6. (SBU) After the National Anti-Corruption Department (DNA) launched a high-profile corruption investigation against former PM Nastase, Geoana forced Nastase to resign his positions as PSD executive chairman and Chamber of Deputies Speaker. Nastase then joined Iliescu as the leaders of an anti-Geoana, anti-reform camp within PSD. Geoana managed to hold on to his position as PSD national chairman at an emergency convention called in December 2006, but only by agreeing to cede power to local party bosses and abandon any plans for reform. The Party's decentralized decision-making brought the local bosses into the national party leadership.

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Geoana justified his capitulation by saying that the time had come to prepare for the next elections, rather than focus on reform. He also moved to reconcile with former President Iliescu, naming him the party,s honorary chairman.

7. (SBU) In mid-2007 Geoana,s PSD chairmanship was once again in jeopardy after a failed PSD-sponsored drive to remove President Basescu from office, a drive engineered by Ion Iliescu and Viorel Hrebenciuc. A second failure quickly followed, when a PSD no-confidence motion against the government of then PM Calin Tariceanu (National Liberal Party - PNL), failed largely because PSD,s Senate caucus leader Ion Iliescu did not want to alienate PNL. Geoana,s chairmanship was further weakened following PSD,s comparatively poor results in the November 2007 accession elections to the European Parliament. There were great doubts that Geoana could survive the upcoming 2008 elections.

8. (SBU) By 2008, Geoana had become adept at the balancing act that had kept him in power, though perhaps not fully in the driver,s seat, as national chairman of Romania,s largest party. In February 2008, Adrian Nastase ) with the support of Ion Iliescu - returned as chairman of the party,s National Council. In 2008, Geoana ran for and won a Senate seat from a rural district, triggering criticism that he feared facing sophisticated urban voters. In December 2008 he took the PSD into a governing alliance with Basescu,s party, the Democratic Liberal Party (PDL), over the fierce opposition of Nastase and Iliescu but backed by most local party barons, who were eager to get back in government. In May 2009 the party formally nominated Geoana as its presidential candidate. Iliescu blessed Geoana,s candidacy at the formal filing ceremony. By now, the number of those willing to bet on Geoana,s always imminent demise had considerably shrunk.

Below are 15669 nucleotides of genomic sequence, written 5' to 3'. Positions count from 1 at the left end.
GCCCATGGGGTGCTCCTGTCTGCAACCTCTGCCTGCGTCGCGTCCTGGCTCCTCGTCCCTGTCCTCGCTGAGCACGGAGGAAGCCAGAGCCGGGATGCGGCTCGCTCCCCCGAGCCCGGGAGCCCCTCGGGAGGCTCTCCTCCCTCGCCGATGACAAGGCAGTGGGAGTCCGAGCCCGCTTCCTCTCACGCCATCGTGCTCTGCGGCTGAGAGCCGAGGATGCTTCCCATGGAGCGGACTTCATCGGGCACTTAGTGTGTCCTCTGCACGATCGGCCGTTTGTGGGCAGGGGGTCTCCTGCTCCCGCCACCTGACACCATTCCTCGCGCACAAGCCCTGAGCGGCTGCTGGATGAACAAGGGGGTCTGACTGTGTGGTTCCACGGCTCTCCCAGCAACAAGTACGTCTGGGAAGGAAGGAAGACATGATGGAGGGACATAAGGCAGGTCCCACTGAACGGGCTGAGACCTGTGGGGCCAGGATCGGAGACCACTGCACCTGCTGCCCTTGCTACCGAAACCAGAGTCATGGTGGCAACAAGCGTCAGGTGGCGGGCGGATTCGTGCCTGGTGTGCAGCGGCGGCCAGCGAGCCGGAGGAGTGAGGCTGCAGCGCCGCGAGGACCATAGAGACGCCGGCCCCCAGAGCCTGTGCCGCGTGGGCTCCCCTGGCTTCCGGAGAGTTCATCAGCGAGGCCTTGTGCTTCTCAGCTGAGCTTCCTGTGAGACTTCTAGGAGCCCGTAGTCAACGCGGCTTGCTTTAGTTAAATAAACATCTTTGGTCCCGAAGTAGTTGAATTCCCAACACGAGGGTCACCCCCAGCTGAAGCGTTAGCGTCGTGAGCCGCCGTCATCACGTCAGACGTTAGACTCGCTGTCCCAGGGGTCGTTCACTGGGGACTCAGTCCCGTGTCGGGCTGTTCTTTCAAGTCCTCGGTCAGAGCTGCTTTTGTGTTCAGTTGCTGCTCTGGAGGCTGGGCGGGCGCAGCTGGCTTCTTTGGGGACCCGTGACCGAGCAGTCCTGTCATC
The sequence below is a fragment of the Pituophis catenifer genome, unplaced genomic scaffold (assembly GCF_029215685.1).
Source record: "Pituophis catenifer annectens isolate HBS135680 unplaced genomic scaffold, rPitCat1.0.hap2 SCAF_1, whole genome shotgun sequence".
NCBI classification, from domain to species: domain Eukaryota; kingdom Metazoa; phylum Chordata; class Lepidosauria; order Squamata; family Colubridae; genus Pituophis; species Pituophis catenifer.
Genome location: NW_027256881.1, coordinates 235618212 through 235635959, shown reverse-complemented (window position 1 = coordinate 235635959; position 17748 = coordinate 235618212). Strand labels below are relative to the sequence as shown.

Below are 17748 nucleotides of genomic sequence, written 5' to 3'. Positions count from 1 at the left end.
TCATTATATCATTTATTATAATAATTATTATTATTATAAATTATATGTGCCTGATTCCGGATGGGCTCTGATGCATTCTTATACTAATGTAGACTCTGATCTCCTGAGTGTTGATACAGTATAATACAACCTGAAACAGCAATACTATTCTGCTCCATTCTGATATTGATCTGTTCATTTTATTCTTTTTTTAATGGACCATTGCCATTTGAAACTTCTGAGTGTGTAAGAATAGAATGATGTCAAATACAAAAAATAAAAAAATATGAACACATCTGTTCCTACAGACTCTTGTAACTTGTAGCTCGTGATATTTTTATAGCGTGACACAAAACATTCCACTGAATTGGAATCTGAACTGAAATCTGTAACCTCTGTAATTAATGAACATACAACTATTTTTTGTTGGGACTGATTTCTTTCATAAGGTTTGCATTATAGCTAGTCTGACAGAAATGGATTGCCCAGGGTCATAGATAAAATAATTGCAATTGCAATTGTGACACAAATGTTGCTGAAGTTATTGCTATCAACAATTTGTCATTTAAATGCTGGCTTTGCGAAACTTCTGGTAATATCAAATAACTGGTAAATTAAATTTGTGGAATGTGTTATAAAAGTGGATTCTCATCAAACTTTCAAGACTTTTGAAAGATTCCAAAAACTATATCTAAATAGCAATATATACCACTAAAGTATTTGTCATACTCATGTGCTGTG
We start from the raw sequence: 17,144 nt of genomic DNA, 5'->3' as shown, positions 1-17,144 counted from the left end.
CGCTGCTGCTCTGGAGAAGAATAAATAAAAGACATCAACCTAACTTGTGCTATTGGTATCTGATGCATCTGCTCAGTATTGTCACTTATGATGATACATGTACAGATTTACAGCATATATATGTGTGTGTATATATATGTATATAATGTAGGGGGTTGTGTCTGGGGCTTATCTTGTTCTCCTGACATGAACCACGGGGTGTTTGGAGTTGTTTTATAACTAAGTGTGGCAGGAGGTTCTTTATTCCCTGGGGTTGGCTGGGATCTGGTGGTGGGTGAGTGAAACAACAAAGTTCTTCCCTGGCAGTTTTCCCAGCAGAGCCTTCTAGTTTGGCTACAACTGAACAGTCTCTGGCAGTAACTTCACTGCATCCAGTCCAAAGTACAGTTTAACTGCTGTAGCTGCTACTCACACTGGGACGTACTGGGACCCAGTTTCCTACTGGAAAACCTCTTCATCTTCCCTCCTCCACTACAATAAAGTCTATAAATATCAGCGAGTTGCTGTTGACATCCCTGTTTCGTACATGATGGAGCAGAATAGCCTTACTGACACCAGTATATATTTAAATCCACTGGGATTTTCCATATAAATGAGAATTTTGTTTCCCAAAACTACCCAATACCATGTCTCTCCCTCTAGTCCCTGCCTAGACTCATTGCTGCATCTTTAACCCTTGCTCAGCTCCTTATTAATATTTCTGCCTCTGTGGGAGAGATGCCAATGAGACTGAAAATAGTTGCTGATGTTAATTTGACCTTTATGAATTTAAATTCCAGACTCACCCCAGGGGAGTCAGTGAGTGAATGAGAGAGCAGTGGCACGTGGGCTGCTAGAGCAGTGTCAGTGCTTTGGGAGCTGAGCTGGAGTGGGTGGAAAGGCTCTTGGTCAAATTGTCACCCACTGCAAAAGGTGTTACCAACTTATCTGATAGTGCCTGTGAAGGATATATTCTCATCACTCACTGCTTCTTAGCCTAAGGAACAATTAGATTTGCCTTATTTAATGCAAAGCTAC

9. (SBU) When Geoana took over the PSD chairmanship in 2005, he was politically ill-prepared to manage the ponderous, centralized party that Nastase had previously ruled with an iron fist. As a politician, he lacked both the common touch and the popularity of Ion Iliescu and the firm authority of Adrian Nastase. PSD leaders and the rank and file alike looked with jealous eyes upon their rival Traian Basescu and wished for a similarly charismatic leader. While Basescu has served as an electoral engine for his party, Geoana personally has always polled below PSD,s popularity as a party. In an organization used to hierarchical, top-down management, Geoana,s early, loose leadership style did not win respect or allies. He found it difficult to implement his promised reforms, which few national party leaders really supported anyway. In the face of the national leaders, not so subtle hostility, Geoana chose to rely on local party bosses to prop up his chairmanship and break Bucharest,s hold on the party. Since he himself had little hands-on political experience as strategist or campaigner, Geoana gradually came to rely on old party hands like caucus leader Viorel Hrebenciuc and to admire the party,s top vote getters and campaigners, the local party bosses. This reliance on local bosses led Geoana into the coalition with PDL in order to win patronage and funds for the local party chapters. Iliescu, Nastase and the older generation opposed the coalition but Geoana saw that the party was cash poor and could not afford to remain in opposition for long. The once inexperienced Geoana weighed the risks of association with the President,s party against the financial benefits of joining the government and chose to side with his new allies, the local party officials. This gamble would pay dividends in the first round of presidential elections on November 22, 2009.